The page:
|Mailing Address||Takeshi Kitano Directors’ Guild of Japan Shibuya Goto Building 5F 3-2 Maruyama Shibuya-ku Tokyo-to 150-0044 Japan|
|Phone Number||+81 (0)3-3461-4411|
Takeshi Kitano Social Media Accounts
If you want to follow him on social media sites, you must first verify the provided social media networking information, which includes Instagram, Twitter, and Facebook. All of these are official accounts, as shown by the blue tick. Furthermore, he has a YouTube channel, however, this is not a confirmed account.
Some Important Facts About Takeshi Kitano:
- He was born on 18 January 1947.
- His age is 76.
- His birth sign is Libra.
Kitano directed his first picture with an all-English speaking cast, titled Brother, in 2000. In the same year, Kitano also had a role in the future thriller film Batoru rowaiaru (also known as Battle Royale), which caused a lot of controversy in Japan due to its storyline about young offenders being forced by authorities into fighting to the death on a distant island. After that, he appeared in a leading role in the film’s sequel, titled Batoru rowaiaru II: Chinkonka (2003; Battle Royale II: Requiem). Dolls (2002), in which Kitano portrays three distinct love tales, marked his departure from his earlier preoccupations with comedic and violent themes. In Zatichi (2003; Zatichi: The Blind Swordsman), his first-period piece, he made history by playing a renowned blind warrior. The film was released under the English title Zatichi: The Blind Swordsman.
In the film Takeshis’ (2005), which Kitano also directed, he lampooned his public image as a celebrity with a bloated ego by portraying a version of himself and his own counterpart in the film. Takeshis’ was released in 2005. After that, he directed two further movies in which he portrayed different versions of himself: Kantoku Banzai! (2007; Glory to the Filmmaker!) and Akiresu to kame. Both movies were released (2008; Achilles and the Tortoise). Kitano’s short film “One Fine Day” was included in the anthology “Chacun son cinéma” (2007; “To Each His Own Cinema”), which was a compilation of short films in which the director of each section strove to communicate his thoughts about cinema. Kitano’s film was one of the films in the collection.
In 2010, he released the very violent film Autoreiji, which was his comeback to the yakuza genre (Outrage). In 2012 and 2017, respectively, the sequels Autoreiji Biyondo (also known as Beyond Outrage) and Autoreiji Saishusho (also known as Outrage Coda) were released. Kitano made his directorial debut in 1989; he has written, directed, edited, or appeared in almost one film every year without sacrificing the upward momentum of his creativity and elevated creative sense. Kitano’s position as a pivotal player in the international film industry was solidified with the phenomenal success of the film Fireworks (1997) in 1997. “Hana-bi” was honoured with several accolades, including the Golden Lion at the Venice Film Festival and the Best Non-European Film award from the European Film Academy. The movie “Hana-bi” was included on several different “Best Films of the Year” lists, often in the number one spot.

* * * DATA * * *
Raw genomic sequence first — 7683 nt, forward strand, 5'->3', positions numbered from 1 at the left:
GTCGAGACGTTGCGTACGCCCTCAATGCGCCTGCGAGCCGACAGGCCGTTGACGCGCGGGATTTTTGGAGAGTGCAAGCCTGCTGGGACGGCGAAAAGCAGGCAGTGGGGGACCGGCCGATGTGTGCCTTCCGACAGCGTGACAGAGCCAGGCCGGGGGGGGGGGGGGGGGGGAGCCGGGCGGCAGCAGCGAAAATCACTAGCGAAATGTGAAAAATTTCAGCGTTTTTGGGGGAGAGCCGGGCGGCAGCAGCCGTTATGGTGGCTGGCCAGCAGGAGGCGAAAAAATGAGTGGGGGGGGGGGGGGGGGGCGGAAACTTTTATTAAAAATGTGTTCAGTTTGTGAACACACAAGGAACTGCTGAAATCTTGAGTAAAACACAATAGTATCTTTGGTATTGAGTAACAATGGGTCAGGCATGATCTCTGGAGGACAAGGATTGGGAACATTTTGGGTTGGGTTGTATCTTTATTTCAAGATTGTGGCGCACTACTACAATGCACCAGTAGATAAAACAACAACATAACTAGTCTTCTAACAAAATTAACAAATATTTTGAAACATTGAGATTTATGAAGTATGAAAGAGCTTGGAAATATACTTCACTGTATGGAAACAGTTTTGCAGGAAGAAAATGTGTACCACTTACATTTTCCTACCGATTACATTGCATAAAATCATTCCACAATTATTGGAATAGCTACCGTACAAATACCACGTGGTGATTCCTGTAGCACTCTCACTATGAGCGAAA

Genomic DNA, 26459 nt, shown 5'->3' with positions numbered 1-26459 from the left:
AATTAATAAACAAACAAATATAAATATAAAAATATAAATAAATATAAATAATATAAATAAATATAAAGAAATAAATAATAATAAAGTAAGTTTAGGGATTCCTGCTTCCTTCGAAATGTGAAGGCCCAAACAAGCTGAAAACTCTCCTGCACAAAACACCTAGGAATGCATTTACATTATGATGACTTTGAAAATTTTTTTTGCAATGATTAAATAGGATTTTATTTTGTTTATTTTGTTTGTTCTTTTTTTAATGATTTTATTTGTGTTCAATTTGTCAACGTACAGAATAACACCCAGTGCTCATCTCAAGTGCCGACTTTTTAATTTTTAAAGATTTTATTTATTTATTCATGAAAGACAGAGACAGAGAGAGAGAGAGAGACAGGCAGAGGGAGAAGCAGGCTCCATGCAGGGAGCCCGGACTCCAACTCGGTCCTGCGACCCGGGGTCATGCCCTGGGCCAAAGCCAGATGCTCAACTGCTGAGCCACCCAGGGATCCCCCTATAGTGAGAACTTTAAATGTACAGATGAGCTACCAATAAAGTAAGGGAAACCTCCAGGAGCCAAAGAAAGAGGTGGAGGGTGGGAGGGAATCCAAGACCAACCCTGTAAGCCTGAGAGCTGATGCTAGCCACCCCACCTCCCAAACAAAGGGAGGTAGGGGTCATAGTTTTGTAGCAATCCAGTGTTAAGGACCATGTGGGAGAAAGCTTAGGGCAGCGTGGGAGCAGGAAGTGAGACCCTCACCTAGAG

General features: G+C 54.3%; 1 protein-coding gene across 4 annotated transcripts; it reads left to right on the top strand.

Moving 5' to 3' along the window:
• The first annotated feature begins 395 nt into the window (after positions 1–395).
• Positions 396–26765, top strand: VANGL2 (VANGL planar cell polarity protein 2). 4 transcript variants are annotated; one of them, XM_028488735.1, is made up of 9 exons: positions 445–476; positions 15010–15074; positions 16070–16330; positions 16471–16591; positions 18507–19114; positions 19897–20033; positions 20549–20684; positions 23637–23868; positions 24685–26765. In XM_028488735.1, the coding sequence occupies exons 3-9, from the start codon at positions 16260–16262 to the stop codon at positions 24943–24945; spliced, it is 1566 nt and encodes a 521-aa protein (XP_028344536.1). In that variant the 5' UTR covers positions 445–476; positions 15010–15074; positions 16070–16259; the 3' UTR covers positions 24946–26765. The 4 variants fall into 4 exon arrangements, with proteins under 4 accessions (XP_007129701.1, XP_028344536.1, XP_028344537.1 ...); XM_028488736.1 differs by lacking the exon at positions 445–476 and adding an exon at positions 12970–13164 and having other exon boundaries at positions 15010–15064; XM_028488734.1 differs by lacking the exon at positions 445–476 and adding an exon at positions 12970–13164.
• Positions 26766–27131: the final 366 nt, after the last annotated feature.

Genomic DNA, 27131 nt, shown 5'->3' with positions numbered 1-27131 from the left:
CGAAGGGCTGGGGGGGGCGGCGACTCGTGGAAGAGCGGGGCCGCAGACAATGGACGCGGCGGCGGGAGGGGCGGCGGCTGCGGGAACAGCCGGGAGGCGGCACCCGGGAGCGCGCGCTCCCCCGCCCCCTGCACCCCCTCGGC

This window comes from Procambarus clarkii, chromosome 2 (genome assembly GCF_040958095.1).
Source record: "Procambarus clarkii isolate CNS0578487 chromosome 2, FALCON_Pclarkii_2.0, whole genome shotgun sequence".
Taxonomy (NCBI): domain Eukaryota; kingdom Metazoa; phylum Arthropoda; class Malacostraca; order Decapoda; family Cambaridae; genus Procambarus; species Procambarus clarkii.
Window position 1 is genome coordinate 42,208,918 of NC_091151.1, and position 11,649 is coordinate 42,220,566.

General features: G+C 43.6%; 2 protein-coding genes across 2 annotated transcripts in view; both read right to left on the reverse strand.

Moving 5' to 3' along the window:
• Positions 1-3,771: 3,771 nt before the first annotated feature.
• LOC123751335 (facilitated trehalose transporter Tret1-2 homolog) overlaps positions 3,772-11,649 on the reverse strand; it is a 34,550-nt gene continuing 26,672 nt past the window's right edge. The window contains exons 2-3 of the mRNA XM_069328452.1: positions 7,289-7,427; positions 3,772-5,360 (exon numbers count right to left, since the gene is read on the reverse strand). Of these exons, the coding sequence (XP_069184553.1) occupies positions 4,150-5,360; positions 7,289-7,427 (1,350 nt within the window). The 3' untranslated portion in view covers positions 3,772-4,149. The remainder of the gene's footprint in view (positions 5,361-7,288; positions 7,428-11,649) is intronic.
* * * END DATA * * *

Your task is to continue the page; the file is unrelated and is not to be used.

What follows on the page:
Kitano’s first film to be filmed outside of Japan was Brother (2000), which he made in 2000. “Brother,” along with previous movies directed by Kitano, such as the director’s debut, “Sono otoko, kyôbô ni tsuki (1990)” (US title: “Violent Cop”), “Boiling Point” (1990) (US title: “Boiling Point”), and “Sonatine” (1993), focused on yakuza (gangster) characters. In films such as A Scene at the Sea (1991) (US title: “A Scene at the Sea”), Getting Any? (1994) (US title: “Getting Any?”), Kids Return (1996) (US title: “Kids Return”), and Kikujiro (1999), the director juxtaposed the seriousness and brutality that were present in those films with comedic or sentimental undertones (1999). Dolls (2002), Kitano’s ninth feature as a writer-director, was the first time in the last six years that he did not participate in any aspect of the film’s production.
Kitano has also worked in the film industry as an actor and starred in movies he has not directed. Because of his performance in Nagisa shima’s Merry Christmas, Mr Lawrence received recognition on a global scale (1983). He worked with Oshima again on the samurai epic Taboo (1999), which was released in 1999. (US title: “Taboo”). He appeared in Kinji Fukasaku’s controversial and commercially successful film Battle Royale (2000). (US title: “Battle Royale”). His acting accomplishments include films such as Robert Longo’s Johnny Mnemonic (1995) and Jean-Pierre Limosin’s Tokyo Eyes, both of which were directed by directors who were not of Japanese descent (1998).
Kitano is still considered one of the most influential people in Japan, even though his career has been highly productive and varied over the last 25 years. He appears on five television shows weekly, in addition to many television movies and specials each year. He is the author of several collections of short stories, poems, and essays, in addition to several novels. Both “Hana-bi” and “Kikujiro” include Kitano’s work, which he is known for creating as a cartoonist and painter in addition to his other talents.